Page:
Now this is definitely coming from the opinion pile, but I do believe that we can benefit from both eastern and western medicine. Eastern medicine is generally preventative, western medicine is commonly interventive. When both are applied correctly, it can provide more balance and health to our system. I don't believe that these sciences are mutually exclusive.
As Dr. Shanti Rubenstone stated at her keynote talk at the recent Yogananda festival "if you have appendicitis, don't go see your acupuncturist, go see a surgeon!"
Ayurveda and Belly Binding
In the last 12 months since baby Mila's birth I suffered from a variety of symptoms including insomnia.
No, no, it's not because of the baby waking me up throughout the night. Baby sleeps just fine. I decided that I would finally see an ayurveda practitioner to provide some support, especially since I tried a variety of things including ear plugs, sleep masks, magnesium, implementing digital sunset... you name it, I tried it.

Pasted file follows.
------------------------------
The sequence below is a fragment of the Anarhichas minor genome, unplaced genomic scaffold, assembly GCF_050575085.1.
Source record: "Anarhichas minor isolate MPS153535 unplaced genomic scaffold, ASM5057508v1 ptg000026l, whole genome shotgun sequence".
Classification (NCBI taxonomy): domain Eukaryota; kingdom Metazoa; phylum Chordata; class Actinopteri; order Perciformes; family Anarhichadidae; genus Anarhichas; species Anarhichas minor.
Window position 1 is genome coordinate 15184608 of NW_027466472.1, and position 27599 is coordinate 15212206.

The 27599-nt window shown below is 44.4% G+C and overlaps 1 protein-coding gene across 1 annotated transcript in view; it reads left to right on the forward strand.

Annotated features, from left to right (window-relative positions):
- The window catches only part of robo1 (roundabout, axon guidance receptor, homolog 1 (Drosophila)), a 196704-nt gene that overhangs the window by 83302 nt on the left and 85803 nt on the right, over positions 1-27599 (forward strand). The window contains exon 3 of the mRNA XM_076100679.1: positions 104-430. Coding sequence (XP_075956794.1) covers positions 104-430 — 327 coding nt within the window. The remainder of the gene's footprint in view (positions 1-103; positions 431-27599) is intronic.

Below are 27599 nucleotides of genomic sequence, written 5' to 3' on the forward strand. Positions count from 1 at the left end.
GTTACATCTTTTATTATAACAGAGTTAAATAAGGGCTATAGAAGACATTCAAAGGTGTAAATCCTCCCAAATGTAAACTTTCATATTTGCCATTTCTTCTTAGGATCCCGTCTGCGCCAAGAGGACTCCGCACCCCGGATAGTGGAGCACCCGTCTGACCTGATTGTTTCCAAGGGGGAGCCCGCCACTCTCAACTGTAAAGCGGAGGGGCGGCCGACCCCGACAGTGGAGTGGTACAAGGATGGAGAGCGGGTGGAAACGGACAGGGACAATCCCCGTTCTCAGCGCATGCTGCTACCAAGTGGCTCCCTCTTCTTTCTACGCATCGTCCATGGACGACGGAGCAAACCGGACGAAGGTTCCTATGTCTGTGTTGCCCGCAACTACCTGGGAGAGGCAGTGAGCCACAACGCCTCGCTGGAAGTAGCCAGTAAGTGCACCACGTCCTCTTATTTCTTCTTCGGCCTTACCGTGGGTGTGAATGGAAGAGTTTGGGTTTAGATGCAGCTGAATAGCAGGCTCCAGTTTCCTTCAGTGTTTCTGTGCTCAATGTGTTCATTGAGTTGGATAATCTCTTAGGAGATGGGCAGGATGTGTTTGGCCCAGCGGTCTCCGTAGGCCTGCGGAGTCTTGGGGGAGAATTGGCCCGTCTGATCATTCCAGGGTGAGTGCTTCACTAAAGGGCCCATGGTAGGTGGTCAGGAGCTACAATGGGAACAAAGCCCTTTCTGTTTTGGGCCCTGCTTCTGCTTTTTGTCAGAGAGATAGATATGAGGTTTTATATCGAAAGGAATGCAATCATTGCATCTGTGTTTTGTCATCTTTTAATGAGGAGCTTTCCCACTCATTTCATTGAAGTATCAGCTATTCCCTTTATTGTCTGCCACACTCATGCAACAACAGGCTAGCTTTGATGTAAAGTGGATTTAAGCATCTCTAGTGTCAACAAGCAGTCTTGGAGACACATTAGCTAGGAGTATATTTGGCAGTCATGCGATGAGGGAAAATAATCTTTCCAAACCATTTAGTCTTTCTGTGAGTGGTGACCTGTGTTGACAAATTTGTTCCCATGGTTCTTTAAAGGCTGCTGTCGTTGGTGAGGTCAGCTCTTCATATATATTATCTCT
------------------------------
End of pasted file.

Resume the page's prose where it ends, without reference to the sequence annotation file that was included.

I really did not want to go the Ambien route.
So I decided to see an ayurveda practitioner.
The insomnia, I discovered was due to PTSD. I had forgotten that in the first few days after my crash c-section that I was terrified to close my eyes and fall asleep. Apparently, my nervous system was on constant fight or flight mode, which was keeping me from sleeping through the night.